What comes to your mind when you think about sharks? Many would imagine them as terrifying, bloodthirsty marine animals who cannot wait to feast on human flesh. Fortunately for us, that image of sharks is not true (According to the University of Florida, you have a one in 11.5 million chance of getting attacked by sharks).
Humans, however, are the real predators. An estimated 100 million sharks are killed every year as a result of commercial fishing. This accounts for 6-8% of the world’s shark population. With the shark population declining at such an alarming rate, there is a crucial need to raise awareness and improve the efforts of shark conservation.
Meet Kathy Xu, the founder and CEO of The Dorsal Effect, an ecotourism business focusing on the conservation of sharks. A former school teacher of 7 years, Kathy decided to make the switch after having an intense personal experience with sharks. Realising the need for shark conservation, Kathy embarked on a journey to allow future generations to admire the beauty of these majestic marine animals.
How did the people around you react when they knew about you embarking on a social project?
I had been lucky that the responses were mostly positive and they encouraged me on. While most knew the challenges that would come with this, they didn’t discourage me from going ahead. Instead, they wanted me to be aware of how difficult this could be. I really appreciated the reality check.
What are the challenges that you faced when you first started out? Are you currently still facing any challenges?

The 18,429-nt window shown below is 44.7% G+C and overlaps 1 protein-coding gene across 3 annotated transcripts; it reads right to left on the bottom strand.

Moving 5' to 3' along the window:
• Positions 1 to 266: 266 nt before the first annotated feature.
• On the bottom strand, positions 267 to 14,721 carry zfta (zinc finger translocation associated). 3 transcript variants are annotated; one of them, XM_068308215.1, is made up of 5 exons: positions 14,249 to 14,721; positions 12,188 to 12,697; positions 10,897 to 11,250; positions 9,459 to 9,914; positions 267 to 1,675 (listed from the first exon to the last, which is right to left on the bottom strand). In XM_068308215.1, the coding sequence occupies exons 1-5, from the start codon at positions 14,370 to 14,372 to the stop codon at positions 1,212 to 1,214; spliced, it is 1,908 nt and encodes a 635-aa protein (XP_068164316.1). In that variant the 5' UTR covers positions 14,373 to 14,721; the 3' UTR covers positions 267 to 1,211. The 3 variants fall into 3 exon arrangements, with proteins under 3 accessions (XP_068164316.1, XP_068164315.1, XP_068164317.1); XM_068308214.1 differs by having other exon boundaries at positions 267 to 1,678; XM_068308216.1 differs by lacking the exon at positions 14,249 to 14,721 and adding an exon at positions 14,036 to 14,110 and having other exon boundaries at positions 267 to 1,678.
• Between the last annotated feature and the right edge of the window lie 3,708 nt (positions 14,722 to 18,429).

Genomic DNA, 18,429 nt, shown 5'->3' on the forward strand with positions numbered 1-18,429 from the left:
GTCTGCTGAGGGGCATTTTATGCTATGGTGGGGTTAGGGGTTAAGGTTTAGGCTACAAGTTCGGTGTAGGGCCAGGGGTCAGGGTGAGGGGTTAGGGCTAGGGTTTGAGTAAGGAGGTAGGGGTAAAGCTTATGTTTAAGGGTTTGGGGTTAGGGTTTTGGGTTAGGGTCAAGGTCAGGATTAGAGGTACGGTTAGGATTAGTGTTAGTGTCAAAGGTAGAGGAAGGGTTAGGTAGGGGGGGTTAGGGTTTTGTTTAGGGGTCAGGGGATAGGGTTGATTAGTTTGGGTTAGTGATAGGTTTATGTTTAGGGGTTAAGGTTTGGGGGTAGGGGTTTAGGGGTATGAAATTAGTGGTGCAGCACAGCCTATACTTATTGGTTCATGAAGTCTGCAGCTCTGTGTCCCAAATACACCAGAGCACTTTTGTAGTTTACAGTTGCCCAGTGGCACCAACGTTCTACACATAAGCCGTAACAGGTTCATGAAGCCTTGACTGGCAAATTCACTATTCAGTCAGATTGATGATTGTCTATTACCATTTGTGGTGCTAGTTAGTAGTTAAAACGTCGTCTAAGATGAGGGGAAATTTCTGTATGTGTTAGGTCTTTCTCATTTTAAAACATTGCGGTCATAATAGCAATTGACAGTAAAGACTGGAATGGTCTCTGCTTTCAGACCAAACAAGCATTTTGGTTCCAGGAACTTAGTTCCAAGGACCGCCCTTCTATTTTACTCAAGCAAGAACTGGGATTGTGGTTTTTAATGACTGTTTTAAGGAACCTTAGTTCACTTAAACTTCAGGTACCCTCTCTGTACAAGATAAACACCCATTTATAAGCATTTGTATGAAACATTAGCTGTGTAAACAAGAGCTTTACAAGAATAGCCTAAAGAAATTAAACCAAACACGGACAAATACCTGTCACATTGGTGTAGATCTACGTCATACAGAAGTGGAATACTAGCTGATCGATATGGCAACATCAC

Finances was definitely the biggest challenge when I first started. Without a business background, marketing and outreach for the trips was a big problem. Getting buy-in from tourists, schools, and companies for such a niche area was and still is difficult.
How would you measure the success of your project? Is it by counting the number of shark casualties periodically, revenue generated from marine tourism, or a combination of both?
- Revenues generated for the fishermen
- Number of tourists who decided not to consume shark fin soup after the trip
- Number of school students who want to make a positive impact for marine conservation after the trip
- Number of schools that come back for return trips.
These are some indicators of my success.
The project focuses creating an alternative to fishing for sharks. Do you have any plans to conserve the marine habitat to save sharks as well?
I’ve always been thinking about it. However, the current catches of the sharks are from the deep ocean and those areas are hard to conserve. As for the areas just off the fish market where the snorkel sites are, I’ve been thinking about the feasibility of having a shark nursery. I’m trying to do more research with a marine scientist now but will have to be careful of possible negative or positive implications, if any!
Any advice for aspiring social entrepreneurs?
Do it only if you really feel strongly enough to want to plough through any possible kind of challenges ahead. And when you feel like giving up, don’t! But do set timelines for yourself to hang on for a little longer than you think you can. At the same time, be prepared to give up when you know you have to. However, you should give up, knowing that you have to kill something so that something else better can come up, that would be more beneficial to your cause.
“Do it only if you really feel strongly enough to want to plough through any possible kind of challenges ahead”.
Giving up her job as a school teacher to embark on a social cause is not an easy task, and it definitely isn’t for everyone. Having passion is key to success, regardless of which area in life. In Kathy’s case, having the passion for shark and marine conservation enabled her to surmount obstacles and bring The Dorsal Effect to where it is today. Kathy and her actions certainly inspires us all to step out of our comfort zones and fight for what we believe in.
Pictures by Caroline Pang